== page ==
Ignatian spirituality offers a different wisdom on vocation. It counsels us to discover our personal calling by aligning our gifts and aspirations with what we see as the deepest needs of our world. For people of faith, that convergence is where the Spirit of God invites them to a unique path. Prayerful reflection opens us to those fundamental desires and to compassion for the world. An authentic calling goes beyond personal fulfillment to a concern for justice that asks about fulfilling the needs of others, even if they are strangers.
This is deeper than simply doing something the market finds valuable. It is asking you to do something more meaningful, to use your skills and aspirations to serve others, not just to meet a market demand so you can serve yourself with a cool lifestyle.
But still, many people feel the desire to do good in the world. That doesn’t mean they know the best way to do that.
The Jesuit practice of discernment takes this into account by encouraging people to also take into account external realities. The means by which a recent college graduate can server others will be very different than an established executive can server others.
Those fundamental hopes and desires, however, are only half the story. As Hesse pointed out, there has to be an external aspect to a calling, a situation in which our hopes can be realized. Hopes without any grounding in reality or actual prospects of realization lure us to frustration. Time and again, Ignatius found that his dreams did not correspond with the facts on the ground. He could not be a shaggy hermit and also be of service to people in the public arena. He could not preach the Gospel without going back to school to learn Latin, philosophy and theology. He and his companions could not fulfill their dream of going to the Holy Land, because there was a war on. They wanted to be itinerant preachers, but found that what their world actually needed was schools and solid learning.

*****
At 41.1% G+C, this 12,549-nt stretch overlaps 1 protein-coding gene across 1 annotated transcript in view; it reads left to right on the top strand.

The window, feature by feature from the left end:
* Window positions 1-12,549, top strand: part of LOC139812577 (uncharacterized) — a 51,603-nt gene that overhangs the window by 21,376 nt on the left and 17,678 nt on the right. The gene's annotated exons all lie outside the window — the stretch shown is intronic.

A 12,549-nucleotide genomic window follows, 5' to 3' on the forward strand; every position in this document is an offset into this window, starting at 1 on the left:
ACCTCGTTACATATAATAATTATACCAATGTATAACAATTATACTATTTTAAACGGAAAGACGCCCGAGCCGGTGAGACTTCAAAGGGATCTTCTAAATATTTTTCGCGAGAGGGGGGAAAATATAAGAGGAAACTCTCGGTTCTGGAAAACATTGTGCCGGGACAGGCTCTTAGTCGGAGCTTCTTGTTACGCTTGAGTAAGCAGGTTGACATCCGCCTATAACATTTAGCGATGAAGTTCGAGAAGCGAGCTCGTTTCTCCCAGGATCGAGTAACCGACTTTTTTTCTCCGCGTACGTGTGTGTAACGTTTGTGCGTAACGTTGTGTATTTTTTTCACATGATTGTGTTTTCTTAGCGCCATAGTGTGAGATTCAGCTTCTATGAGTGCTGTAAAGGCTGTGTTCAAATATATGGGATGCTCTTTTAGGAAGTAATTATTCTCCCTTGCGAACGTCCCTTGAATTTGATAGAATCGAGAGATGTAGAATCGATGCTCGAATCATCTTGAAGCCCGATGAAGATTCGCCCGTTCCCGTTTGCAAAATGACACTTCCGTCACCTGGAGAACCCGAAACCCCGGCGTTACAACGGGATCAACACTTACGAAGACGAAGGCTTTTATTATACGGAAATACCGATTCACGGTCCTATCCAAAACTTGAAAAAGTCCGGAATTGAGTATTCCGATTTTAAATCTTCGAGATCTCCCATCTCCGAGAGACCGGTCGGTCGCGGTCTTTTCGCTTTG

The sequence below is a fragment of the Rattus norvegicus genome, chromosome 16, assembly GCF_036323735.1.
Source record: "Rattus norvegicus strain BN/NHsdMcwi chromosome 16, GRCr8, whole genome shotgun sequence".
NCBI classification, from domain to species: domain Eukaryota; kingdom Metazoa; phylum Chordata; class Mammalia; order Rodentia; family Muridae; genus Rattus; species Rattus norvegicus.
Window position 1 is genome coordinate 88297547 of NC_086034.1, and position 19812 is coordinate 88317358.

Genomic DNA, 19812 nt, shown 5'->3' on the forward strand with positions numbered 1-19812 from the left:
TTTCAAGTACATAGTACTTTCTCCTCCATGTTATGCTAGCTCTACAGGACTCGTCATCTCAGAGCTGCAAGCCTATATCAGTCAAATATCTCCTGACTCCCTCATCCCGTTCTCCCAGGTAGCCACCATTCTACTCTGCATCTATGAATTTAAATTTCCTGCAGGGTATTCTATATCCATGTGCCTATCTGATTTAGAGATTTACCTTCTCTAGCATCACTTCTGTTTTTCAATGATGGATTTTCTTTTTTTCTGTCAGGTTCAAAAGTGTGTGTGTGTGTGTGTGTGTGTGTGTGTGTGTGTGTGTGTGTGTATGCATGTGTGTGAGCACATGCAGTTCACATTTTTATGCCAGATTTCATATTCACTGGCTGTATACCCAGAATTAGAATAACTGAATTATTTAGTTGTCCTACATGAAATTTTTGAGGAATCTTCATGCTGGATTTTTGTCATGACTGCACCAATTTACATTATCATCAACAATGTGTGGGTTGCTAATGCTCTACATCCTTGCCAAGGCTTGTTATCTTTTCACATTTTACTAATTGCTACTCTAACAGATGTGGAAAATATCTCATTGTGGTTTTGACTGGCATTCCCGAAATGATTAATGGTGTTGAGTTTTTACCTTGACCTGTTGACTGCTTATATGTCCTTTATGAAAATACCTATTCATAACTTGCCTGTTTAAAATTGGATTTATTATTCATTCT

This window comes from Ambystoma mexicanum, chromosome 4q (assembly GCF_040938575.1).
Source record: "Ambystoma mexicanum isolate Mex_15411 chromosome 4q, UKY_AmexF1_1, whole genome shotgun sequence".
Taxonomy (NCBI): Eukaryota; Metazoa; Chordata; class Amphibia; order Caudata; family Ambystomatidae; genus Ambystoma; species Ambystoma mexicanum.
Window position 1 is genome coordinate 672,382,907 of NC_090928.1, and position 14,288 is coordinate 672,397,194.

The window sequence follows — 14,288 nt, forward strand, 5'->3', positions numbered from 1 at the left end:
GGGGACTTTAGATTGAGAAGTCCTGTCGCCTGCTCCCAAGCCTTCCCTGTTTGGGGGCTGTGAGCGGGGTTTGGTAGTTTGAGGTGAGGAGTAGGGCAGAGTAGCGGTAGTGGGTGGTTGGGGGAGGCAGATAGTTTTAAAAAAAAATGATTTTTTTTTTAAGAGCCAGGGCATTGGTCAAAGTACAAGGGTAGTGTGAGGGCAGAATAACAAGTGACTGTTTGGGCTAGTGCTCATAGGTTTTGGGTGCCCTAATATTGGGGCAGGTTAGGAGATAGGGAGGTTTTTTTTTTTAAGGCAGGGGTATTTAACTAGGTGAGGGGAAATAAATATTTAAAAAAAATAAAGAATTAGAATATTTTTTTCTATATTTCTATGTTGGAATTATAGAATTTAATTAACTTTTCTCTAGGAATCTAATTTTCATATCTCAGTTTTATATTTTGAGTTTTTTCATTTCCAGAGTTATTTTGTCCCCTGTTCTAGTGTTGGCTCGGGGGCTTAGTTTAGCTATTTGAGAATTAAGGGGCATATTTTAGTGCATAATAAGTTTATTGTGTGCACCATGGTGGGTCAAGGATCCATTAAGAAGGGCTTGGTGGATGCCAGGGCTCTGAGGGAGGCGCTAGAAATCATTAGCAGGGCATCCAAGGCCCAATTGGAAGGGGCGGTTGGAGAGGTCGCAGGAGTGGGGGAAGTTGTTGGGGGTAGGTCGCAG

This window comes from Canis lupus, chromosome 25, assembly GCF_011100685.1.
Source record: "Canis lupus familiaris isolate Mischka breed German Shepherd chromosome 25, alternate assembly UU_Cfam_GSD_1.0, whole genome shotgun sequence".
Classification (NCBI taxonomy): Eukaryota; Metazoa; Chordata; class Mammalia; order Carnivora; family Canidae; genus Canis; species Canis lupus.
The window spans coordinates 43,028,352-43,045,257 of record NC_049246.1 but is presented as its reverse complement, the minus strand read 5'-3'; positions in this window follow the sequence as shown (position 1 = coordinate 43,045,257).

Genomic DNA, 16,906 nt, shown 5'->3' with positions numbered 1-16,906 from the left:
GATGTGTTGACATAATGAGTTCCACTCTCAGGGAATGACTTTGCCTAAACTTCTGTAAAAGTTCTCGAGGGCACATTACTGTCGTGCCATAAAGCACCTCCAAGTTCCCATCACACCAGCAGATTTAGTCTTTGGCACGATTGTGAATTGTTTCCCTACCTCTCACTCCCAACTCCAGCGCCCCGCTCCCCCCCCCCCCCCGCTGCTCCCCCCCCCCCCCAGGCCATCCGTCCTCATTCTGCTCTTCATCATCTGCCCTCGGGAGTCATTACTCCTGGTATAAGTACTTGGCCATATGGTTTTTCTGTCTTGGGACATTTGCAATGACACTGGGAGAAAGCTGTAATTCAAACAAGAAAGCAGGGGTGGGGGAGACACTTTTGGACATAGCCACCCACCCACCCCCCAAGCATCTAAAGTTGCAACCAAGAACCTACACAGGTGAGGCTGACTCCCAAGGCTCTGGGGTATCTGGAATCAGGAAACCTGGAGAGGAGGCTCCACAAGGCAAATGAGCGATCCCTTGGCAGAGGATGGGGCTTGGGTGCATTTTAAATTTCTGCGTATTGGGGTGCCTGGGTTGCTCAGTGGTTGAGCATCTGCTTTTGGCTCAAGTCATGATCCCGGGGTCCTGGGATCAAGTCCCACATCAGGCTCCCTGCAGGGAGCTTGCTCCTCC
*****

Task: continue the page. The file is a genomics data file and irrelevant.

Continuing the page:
You may want to cure cancer, but if you’ve been failing your biology classes, it may be time to consider that you are called to serve others in some other way. Or perhaps you just need to improve your study habits if, after practicing discernment, you still feel drawn to the mission of curing cancer.
I like this story of a financial analyst who eventually left his job to work in a faith community that helped people with learning disabilities.